The 2013 edition of Novel Rocket’s Launch Pad Contest: Boosting You Out of the Slush Pile marks only the fourth year of the event’s existence. It’s a small contest with relatively few entrants. But an impressive number of those have gone on to bigger and better things.
We shared a few of the success stories with you last year, such as that of Cheryl Linn Martin, who won our Middle Grade/Young Adult category a couple years ago with her YA detective story Pineapples in Peril. (I still remember searching for images of pineapple fields for use in illustrating the post that announced the win.) Since then, she’s published that story through Comfort Publishing as the first The Hawaiian Island Detective Club series. The second, Menehunes Missing, came out recently, and the third, Ukuleles Under Cover, is scheduled for release in August of this year.
One of our first entrants, Johnnie Alexander Donley, signed with Tyndale House for a historical romance, Where Treasure Hides. It made its debut this past December.
And let’s not forget Diane Moody, who has been ridiculously busy since winning our Contemporary Romance category not once, but twice. She self-published both of those stories (Tea With Emma and Strike the Match) in a series called The Teacup Novellas. But that’s just the beginning. She’s also published two titles in the Moody Blue Trilogy (Moody Blues fan fiction), Blue Christmas and Blue Like Elvis; general fiction The Runaway Pastor’s Wife; the historical novel Of Windmills and War; and two nonfiction titles: Confessions of a Prayer Slacker published by Sheaf House, and Don’t Ever Look Down, a book about surviving cancer co-written with Debbie Church and Dick Church.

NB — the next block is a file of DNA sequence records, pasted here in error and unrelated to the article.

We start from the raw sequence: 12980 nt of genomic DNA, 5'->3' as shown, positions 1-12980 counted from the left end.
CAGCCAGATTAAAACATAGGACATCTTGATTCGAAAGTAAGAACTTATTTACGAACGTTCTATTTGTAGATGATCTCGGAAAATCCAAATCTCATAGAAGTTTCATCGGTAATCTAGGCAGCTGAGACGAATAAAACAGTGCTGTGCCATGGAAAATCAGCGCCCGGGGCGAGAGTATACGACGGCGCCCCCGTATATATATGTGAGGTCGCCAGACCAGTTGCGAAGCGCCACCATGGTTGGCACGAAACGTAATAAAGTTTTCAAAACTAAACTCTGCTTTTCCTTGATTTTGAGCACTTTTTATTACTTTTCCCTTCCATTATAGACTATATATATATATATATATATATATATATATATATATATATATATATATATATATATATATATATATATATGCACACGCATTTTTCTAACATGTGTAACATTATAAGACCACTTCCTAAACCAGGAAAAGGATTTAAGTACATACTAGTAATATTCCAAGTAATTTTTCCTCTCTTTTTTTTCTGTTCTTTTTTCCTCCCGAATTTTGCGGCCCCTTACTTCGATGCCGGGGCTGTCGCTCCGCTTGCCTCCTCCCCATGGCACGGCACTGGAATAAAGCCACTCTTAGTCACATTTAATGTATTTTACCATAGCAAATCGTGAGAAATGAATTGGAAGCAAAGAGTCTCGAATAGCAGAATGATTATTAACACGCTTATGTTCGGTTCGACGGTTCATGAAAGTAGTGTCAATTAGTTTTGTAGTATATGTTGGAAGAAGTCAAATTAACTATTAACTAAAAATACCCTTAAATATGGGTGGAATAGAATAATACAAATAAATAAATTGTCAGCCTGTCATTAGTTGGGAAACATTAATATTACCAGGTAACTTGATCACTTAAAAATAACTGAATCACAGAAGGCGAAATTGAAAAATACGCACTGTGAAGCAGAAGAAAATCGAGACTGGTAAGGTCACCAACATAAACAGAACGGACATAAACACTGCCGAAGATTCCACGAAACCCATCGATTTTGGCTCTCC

But category winners aren’t the only ones who have found our contest helpful. When we sent the judges’ critiques to Julie Trimmer, one of last year’s Contemporary Fiction entrants, she replied: “Wow, this is the best contest ‘loss’ I can imagine. The critiques are fantastic!”
UK writer Magda Knight entered two stories in the Middle Grade/Young Adult category last year. Neither won. But her response couldn’t have been more enthusiastic: “At the risk of burdening your inbox I'd like to voice my appreciation of the incisive and immensely helpful critiques by the judges. I don't think I've ever had such pertinent and useful feedback. Absolutely game-changing. Please accept my thanks for setting up such a great competition. I may not have won, but thanks to those critiques I feel like I won anyway. Huzzah!”
These comments were altogether unsolicited.
At the risk of sounding like an infomercial, I’d like to share a few more snippets from our fan mail:
I can't tell you enough how much it has helped me. Just getting my work out has been hard for me, because I usually don't receive any feedback. Both of the judges’ critiques were extremely helpful.
I really appreciate experienced writers who take time to help newer writers learn. The feedback is helpful, and it's nice knowing there are people who want to help you succeed - including all of you at Novel Rocket!*